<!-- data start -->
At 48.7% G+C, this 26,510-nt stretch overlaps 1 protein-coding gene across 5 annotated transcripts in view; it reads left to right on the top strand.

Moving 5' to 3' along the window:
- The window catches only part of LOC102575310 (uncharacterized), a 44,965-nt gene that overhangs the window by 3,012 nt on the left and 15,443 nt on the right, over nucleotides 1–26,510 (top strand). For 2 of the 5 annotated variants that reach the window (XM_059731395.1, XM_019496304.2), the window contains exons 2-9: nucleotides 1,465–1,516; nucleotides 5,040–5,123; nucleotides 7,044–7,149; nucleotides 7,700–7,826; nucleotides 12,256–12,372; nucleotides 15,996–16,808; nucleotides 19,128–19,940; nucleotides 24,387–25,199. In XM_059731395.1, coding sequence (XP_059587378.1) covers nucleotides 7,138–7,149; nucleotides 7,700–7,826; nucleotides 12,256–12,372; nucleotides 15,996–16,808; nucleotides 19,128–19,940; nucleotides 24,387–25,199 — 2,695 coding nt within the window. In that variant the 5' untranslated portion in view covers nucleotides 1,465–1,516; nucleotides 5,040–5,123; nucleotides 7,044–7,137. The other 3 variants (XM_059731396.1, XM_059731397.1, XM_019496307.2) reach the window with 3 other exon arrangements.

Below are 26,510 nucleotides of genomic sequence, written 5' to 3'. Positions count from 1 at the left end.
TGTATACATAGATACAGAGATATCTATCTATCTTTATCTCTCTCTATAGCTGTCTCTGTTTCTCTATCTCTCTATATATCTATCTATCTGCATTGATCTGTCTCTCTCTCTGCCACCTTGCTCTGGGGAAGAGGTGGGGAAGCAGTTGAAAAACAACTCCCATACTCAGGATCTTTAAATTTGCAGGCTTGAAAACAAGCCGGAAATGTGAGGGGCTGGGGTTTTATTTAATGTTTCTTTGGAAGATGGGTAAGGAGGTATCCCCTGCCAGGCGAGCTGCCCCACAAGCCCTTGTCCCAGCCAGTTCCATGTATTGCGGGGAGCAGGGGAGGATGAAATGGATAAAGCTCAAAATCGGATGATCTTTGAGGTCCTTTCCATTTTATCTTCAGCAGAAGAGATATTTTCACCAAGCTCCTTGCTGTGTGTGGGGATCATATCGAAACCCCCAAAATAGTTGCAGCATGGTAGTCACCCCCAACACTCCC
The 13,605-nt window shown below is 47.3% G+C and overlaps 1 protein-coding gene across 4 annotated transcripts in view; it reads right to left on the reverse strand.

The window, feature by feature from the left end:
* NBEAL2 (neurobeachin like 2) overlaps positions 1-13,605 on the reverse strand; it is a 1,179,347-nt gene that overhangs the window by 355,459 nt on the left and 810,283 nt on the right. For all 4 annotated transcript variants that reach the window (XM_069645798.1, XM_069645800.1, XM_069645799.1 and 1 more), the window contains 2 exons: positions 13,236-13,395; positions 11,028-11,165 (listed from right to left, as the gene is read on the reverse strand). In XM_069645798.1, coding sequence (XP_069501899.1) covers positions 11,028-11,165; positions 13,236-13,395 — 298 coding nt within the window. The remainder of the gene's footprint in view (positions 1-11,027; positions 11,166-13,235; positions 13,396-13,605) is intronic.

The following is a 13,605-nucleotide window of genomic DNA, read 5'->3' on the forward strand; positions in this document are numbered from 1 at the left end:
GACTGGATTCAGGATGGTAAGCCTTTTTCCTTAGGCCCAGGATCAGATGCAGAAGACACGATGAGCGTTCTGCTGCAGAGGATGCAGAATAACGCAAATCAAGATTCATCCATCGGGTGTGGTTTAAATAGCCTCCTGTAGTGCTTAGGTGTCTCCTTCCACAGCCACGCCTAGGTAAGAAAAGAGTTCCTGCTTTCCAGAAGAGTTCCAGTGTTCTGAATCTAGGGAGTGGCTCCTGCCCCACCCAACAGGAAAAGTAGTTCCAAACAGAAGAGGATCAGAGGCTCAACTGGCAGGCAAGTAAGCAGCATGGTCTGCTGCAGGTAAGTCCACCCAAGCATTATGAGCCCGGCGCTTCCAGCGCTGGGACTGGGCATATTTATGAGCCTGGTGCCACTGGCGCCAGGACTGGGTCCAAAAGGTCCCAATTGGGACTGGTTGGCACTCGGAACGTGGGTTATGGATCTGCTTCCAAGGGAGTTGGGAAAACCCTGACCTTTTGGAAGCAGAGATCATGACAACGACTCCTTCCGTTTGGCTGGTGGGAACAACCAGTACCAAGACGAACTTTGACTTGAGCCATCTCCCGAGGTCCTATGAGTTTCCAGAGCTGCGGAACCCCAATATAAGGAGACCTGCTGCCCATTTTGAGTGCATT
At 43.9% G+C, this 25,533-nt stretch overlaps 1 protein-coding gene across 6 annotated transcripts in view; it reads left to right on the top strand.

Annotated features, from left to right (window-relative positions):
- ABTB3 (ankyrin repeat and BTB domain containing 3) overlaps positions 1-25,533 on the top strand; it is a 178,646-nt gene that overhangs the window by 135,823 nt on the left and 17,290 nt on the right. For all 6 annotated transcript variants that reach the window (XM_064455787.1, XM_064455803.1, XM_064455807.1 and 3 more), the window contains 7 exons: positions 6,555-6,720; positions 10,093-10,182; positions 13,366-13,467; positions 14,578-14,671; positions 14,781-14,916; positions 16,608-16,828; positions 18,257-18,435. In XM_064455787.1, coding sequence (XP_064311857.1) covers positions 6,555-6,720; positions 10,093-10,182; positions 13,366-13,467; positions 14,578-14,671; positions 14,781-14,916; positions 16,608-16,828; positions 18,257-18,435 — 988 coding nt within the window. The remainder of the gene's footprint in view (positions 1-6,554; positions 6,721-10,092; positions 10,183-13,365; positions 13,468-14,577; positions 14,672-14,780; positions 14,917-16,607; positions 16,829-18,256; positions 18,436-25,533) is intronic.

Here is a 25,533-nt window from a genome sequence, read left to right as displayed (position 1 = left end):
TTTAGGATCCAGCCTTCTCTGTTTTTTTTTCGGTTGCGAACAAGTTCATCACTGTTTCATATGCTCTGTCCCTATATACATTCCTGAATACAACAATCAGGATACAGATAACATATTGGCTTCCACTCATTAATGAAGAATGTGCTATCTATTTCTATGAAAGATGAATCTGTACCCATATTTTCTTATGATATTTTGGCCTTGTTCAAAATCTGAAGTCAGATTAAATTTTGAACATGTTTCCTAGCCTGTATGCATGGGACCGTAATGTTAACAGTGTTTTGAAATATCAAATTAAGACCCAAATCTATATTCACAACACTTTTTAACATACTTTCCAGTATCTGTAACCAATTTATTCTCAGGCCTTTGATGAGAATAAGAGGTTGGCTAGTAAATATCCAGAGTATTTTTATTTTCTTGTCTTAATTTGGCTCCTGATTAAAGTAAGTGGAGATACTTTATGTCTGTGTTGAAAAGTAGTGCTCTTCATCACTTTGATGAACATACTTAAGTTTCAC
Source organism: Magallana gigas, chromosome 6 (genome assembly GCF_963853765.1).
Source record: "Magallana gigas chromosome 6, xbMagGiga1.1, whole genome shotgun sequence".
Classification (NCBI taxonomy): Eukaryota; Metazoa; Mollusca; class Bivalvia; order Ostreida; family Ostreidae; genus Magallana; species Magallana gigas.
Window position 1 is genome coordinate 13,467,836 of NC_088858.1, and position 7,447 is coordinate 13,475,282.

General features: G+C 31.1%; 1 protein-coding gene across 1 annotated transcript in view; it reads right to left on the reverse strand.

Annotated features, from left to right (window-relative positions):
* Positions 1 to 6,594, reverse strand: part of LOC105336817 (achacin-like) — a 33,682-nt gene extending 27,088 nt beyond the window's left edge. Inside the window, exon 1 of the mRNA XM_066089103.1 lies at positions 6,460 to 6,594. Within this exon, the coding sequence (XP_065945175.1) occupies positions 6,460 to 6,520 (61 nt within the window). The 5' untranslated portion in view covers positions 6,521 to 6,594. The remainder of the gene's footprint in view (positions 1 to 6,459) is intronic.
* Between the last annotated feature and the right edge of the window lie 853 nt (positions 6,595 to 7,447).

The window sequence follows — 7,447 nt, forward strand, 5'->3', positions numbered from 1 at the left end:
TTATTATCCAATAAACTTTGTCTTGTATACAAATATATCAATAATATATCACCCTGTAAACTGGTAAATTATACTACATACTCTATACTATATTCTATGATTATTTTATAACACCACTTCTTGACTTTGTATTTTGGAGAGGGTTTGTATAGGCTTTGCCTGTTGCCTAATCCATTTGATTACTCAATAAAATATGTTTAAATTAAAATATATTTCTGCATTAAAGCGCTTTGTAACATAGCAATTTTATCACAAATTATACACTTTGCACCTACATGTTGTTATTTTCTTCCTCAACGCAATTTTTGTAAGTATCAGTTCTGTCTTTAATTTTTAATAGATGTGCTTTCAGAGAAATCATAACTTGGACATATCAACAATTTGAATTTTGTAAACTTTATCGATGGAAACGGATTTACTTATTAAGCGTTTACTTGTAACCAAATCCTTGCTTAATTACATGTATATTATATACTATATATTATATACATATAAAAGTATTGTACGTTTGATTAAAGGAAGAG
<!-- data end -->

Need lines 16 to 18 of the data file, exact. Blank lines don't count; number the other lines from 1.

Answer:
Source organism: Magallana gigas, chromosome 6 (genome assembly GCF_963853765.1).
Source record: "Magallana gigas chromosome 6, xbMagGiga1.1, whole genome shotgun sequence".
Classification (NCBI taxonomy): Eukaryota; Metazoa; Mollusca; class Bivalvia; order Ostreida; family Ostreidae; genus Magallana; species Magallana gigas.